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Sergio Pérez has struggled recently, but why?

Is pace, inconsistency, pressure, or something else responsible for Sergio Pérez’s struggles?

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F1 Grand Prix Of Canada Photo by Jakub Porzycki/NurPhoto via Getty Images

When the ten Formula 1 teams left Azerbaijan behind following the fourth race of the season, it looked as if a proper title fight might be on between Red Bull teammates Max Verstappen and Sergio Pérez. Verstappen was just six points clear of Pérez, and with the grid headed to the streets of Monte Carlo, there was room for Pérez — the “King of the Streets” — to make even more noise atop the table.

Fast forward to today, and instead of looking ahead, Pérez now has to look behind him. Pérez has struggled in recent weeks, notching just one podium in the four races since, and finishing out of the points in Monaco, and the gap from him to Verstappen has ballooned to 69 points. Even more worrying? Fernando Alonso is just now nine points behind Pérez, and the Aston Martin driver made it clear on Sunday: He is coming for second.

What explains his recent struggles? Pressure, a lack of pace, or inconsistency?

Or perhaps all of the above?

Red Bull Team Principal Christian Horner certainly believes the pressure of a potential title fight played a part. Speaking after the Spanish Grand Prix, where Pérez once more struggled in qualifying and failed to advance to Q3, Horner pointed to that pressure as a reason for his struggles.

“Being Max Verstappen’s team mate… Take nothing away, there’s not a driver out there today, I believe, that would have beaten Max in that car today,” Horner told Sky Sports. “He’s up against a driver that is at the top of his form, and that’s very tough.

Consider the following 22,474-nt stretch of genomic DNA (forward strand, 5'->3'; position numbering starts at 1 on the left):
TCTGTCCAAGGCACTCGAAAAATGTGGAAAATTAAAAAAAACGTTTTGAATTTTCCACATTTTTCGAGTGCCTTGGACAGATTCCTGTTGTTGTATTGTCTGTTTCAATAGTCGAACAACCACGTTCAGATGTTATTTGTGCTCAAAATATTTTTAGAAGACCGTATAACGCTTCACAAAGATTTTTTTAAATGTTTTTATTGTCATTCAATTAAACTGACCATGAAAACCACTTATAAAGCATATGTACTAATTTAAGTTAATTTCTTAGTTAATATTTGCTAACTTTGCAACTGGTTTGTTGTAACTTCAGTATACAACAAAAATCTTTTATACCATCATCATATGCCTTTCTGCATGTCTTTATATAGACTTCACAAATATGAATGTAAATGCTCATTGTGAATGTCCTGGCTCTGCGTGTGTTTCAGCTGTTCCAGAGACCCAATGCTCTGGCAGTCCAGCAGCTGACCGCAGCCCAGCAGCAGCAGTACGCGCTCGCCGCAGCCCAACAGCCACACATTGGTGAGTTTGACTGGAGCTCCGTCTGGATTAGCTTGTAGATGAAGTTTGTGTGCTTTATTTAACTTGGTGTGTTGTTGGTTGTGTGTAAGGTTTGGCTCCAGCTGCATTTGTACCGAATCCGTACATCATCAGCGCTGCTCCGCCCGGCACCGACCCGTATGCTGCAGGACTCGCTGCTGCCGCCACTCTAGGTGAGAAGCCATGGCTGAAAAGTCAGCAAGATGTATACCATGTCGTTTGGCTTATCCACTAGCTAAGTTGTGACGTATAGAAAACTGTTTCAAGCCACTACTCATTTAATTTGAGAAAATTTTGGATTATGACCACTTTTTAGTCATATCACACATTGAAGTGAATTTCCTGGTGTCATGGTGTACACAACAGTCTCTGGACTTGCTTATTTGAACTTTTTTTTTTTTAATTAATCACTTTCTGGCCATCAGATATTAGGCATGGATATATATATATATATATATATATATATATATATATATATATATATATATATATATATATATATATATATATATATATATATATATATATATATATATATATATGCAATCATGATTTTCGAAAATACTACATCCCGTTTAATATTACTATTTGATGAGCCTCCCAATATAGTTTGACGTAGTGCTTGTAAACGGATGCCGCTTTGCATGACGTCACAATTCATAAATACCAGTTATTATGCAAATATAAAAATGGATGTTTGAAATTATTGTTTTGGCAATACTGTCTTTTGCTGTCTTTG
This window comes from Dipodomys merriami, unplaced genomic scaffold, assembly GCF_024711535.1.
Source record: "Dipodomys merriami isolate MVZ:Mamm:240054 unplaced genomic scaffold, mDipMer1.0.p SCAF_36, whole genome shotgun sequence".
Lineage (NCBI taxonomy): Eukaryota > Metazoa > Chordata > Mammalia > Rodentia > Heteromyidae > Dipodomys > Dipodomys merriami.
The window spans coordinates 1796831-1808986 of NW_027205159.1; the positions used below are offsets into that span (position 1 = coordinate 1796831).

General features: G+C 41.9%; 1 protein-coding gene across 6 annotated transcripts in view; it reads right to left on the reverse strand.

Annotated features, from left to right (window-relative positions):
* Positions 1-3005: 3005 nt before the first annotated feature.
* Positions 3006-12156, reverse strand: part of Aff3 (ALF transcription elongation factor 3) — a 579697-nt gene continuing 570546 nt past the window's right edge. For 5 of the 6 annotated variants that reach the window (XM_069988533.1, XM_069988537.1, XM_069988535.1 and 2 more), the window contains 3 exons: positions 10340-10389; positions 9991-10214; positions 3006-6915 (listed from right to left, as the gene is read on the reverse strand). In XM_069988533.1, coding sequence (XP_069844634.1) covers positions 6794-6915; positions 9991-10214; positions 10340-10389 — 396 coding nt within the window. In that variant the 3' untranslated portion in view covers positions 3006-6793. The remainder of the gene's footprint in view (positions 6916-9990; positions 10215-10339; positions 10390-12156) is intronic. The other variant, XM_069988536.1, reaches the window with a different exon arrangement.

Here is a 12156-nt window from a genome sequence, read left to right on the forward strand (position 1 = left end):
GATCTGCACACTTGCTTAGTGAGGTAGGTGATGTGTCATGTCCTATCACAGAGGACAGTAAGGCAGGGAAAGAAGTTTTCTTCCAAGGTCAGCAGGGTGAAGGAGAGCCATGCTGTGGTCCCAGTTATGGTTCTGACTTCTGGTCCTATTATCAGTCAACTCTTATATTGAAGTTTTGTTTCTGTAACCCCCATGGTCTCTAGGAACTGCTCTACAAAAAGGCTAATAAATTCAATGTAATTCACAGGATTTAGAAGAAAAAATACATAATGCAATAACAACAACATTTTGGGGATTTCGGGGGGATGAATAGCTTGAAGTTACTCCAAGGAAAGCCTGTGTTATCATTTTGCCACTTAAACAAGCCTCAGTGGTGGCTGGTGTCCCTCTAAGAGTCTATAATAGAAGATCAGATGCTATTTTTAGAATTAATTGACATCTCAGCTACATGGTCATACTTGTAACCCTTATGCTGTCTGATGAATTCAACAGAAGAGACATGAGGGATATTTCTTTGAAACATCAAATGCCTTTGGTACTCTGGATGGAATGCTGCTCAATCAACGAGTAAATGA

“Checo, mentally, it’s a really tough thing to deal with. But as I say, I think now, there is that separation in the points, that may actually take the pressure off him a little, and the expectation he’s putting on himself, he needs to let go of that now and just be free to drive.”

Other analysts, however, brush aside the notion of pressure, and point to a simple lack of consistency. In that camp is former F1 driver and current analyst Jenson Button. Speaking with Motorsport following the Canadian Grand Prix, Button declared the Drivers’ Championship done and dusted, and shared why.

“And three weekends – there’s no catching Max now, he’s gone, and the championship is definitely his. What happens to Checo? Hopefully, he bounces back. We all want people to take it to Max, we want to see good racing from Checo,” said Button.

“He’s really quick, it’s just the inconsistency that definitely hurts him.”

As for Pérez himself, following the Canadian Grand Prix he pointed to pace as the reason for his struggles. In Red Bull’s post-race debrief, Pérez mentioned both a lack of pace, and struggles on the medium compound.